WHITE HOUSE — President Barack Obama welcomes Turkish Prime Minister Recep Tayyip Erdogan to the White House on Thursday for talks on the situation in Syria and other regional security and bilateral issues.
Obama's relationship with Erdogan is among the closest he has with any world leader.
They speak frequently on the phone. Syria has been a key topic as the death toll there continues to mount.
Turkey has played a key role in the provision of non-lethal aid and political support for Syria's rebels.
In a recent NBC News interview, Erdogan urged the United States to take more responsibility to end fighting in Syria. He also discussed evidence of chemical weapons use, saying Obama's "red line" was crossed long ago.
Soner Cagaptay, with the Washington Institute for Near East Policy, says Ankara has major worries about a "weak and divided" Syria, which it is feared could become like Somalia.
"I think Turkey is feeling the heat of the Syria crisis and is here to ask for assistance from the U.S. to help depose the Assad regime and if not to shield itself off from the fallout of the Syria crisis," said Cagaptay. "Obviously [at] the White House there is very little appetite in Washington to send troops or put boots on the ground in Syria, so these two leaders will disagree on what to do although they both agree the Assad regime should go."
On the eve of the talks, press secretary Jay Carney was asked about pressure from Erdogan on President Obama to take a stronger stance on Syria.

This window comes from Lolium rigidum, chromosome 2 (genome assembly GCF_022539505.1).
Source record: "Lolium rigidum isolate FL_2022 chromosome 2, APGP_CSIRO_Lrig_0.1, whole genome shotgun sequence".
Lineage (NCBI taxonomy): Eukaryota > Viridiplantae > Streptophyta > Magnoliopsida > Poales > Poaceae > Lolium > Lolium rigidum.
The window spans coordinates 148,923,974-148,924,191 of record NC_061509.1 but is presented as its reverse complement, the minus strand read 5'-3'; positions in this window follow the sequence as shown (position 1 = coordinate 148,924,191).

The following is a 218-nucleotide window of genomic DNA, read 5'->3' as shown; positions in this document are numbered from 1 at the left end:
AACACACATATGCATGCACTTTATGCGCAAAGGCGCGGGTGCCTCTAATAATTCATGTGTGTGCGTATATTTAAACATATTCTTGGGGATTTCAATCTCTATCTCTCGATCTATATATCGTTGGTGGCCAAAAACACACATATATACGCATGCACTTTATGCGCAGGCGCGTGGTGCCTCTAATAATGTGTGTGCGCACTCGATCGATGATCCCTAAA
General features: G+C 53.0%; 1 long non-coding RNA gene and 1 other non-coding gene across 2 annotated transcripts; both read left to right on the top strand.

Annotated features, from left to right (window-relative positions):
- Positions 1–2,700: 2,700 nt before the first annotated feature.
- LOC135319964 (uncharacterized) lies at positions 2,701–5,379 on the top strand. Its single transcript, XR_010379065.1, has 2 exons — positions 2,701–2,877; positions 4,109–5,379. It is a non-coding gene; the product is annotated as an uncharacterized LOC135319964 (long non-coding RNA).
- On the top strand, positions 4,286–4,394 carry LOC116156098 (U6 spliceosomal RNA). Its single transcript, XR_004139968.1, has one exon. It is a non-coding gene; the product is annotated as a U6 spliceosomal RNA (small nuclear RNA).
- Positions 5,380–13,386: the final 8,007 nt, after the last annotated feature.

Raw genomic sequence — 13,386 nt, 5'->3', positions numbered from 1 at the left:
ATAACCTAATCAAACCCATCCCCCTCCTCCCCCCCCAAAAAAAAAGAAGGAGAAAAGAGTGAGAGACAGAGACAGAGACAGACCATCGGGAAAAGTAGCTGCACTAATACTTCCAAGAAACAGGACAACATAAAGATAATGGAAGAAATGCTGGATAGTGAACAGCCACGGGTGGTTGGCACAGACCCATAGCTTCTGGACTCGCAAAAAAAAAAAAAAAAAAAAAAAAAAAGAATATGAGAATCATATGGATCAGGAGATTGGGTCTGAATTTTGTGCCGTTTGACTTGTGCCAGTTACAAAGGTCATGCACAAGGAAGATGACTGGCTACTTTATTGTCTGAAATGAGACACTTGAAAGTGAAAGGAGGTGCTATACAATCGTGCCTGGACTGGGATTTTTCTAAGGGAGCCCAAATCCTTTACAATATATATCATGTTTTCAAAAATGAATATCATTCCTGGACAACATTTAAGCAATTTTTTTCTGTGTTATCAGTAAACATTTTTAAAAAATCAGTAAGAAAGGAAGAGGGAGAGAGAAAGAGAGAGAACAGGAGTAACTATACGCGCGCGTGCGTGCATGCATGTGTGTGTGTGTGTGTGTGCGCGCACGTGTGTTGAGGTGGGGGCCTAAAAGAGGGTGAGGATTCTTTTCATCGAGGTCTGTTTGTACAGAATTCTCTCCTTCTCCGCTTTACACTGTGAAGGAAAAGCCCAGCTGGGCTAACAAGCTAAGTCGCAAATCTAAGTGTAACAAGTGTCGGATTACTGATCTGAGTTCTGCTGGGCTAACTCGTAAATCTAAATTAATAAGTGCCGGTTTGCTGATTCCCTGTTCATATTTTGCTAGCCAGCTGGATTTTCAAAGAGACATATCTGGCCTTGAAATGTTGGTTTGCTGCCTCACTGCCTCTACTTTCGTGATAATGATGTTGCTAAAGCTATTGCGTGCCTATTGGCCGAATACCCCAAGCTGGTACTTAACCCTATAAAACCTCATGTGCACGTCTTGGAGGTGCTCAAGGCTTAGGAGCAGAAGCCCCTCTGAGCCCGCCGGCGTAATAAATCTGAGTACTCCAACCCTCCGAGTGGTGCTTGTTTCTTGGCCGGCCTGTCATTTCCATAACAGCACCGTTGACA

Carney stuck to the standard White House description of current U.S. policy, saying the U.S. would work with Turkey and other partners to bring about a political transition in Syria.
"Ways that we can, working together and with our partners, bring about the transition that is so essential in Syria, including the efforts that are under way to revitalize the Geneva Framework for a political transition -- we've been working with the Russians on that matter as well as others -- and including the ways that we are working to provide assistance to the opposition and to the Syrian people," said Carney.
Cagaptay says that despite differences in approach, both men seek the same objectives.
"There are divergences in tactics between the two leaders though I should emphasize that in the end they both want the same thing, they want Assad to go, the question is Turkey wants it faster than the U.S. is willing to commit [to]," he added.
Prime Minister Erdogan and President Obama will hold a joint news conference after their Oval Office talks.
Later, the White House says Obama will host a working dinner with the Turkish leader.